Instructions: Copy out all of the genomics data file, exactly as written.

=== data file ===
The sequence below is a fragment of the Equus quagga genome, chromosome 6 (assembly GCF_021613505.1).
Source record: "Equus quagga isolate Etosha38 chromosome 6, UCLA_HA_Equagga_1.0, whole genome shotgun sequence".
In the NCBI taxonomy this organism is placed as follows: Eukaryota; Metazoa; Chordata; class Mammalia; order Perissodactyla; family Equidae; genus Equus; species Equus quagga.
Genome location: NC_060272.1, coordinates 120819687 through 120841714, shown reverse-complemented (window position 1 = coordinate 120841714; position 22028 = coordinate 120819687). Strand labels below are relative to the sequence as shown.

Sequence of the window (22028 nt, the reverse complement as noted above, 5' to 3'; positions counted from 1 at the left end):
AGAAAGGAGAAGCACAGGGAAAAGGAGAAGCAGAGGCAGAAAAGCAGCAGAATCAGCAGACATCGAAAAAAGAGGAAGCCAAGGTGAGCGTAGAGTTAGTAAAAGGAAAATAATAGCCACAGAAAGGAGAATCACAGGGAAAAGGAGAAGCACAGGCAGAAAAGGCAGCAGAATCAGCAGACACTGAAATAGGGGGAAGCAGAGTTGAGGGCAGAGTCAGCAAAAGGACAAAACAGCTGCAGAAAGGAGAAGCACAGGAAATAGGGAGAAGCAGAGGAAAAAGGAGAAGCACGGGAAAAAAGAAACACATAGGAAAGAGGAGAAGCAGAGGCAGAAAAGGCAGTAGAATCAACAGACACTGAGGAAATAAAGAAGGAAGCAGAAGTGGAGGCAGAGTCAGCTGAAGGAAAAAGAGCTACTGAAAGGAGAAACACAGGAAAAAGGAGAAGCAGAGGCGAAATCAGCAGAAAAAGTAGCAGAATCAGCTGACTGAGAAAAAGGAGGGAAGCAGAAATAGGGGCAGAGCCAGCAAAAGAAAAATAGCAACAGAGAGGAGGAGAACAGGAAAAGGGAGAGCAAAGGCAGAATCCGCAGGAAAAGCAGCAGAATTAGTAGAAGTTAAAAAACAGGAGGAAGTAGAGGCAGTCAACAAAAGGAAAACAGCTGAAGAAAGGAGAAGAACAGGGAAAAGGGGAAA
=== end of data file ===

The sequence below is a fragment of the Equus quagga genome, chromosome 6 (assembly GCF_021613505.1).
Source record: "Equus quagga isolate Etosha38 chromosome 6, UCLA_HA_Equagga_1.0, whole genome shotgun sequence".
In the NCBI taxonomy this organism is placed as follows: Eukaryota; Metazoa; Chordata; class Mammalia; order Perissodactyla; family Equidae; genus Equus; species Equus quagga.
Genome location: NC_060272.1, coordinates 120819687 through 120841714, shown reverse-complemented (window position 1 = coordinate 120841714; position 22028 = coordinate 120819687). Strand labels below are relative to the sequence as shown.

Sequence of the window (22028 nt, the reverse complement as noted above, 5' to 3'; positions counted from 1 at the left end):
AGAAAGGAGAAGCACAGGGAAAAGGAGAAGCAGAGGCAGAAAAGCAGCAGAATCAGCAGACATCGAAAAAAGAGGAAGCCAAGGTGAGCGTAGAGTTAGTAAAAGGAAAATAATAGCCACAGAAAGGAGAATCACAGGGAAAAGGAGAAGCACAGGCAGAAAAGGCAGCAGAATCAGCAGACACTGAAATAGGGGGAAGCAGAGTTGAGGGCAGAGTCAGCAAAAGGACAAAACAGCTGCAGAAAGGAGAAGCACAGGAAATAGGGAGAAGCAGAGGAAAAAGGAGAAGCACGGGAAAAAAGAAACACATAGGAAAGAGGAGAAGCAGAGGCAGAAAAGGCAGTAGAATCAACAGACACTGAGGAAATAAAGAAGGAAGCAGAAGTGGAGGCAGAGTCAGCTGAAGGAAAAAGAGCTACTGAAAGGAGAAACACAGGAAAAAGGAGAAGCAGAGGCGAAATCAGCAGAAAAAGTAGCAGAATCAGCTGACTGAGAAAAAGGAGGGAAGCAGAAATAGGGGCAGAGCCAGCAAAAGAAAAATAGCAACAGAGAGGAGGAGAACAGGAAAAGGGAGAGCAAAGGCAGAATCCGCAGGAAAAGCAGCAGAATTAGTAGAAGTTAAAAAACAGGAGGAAGTAGAGGCAGTCAACAAAAGGAAAACAGCTGAAGAAAGGAGAAGAACAGGGAAAAGGGGAAA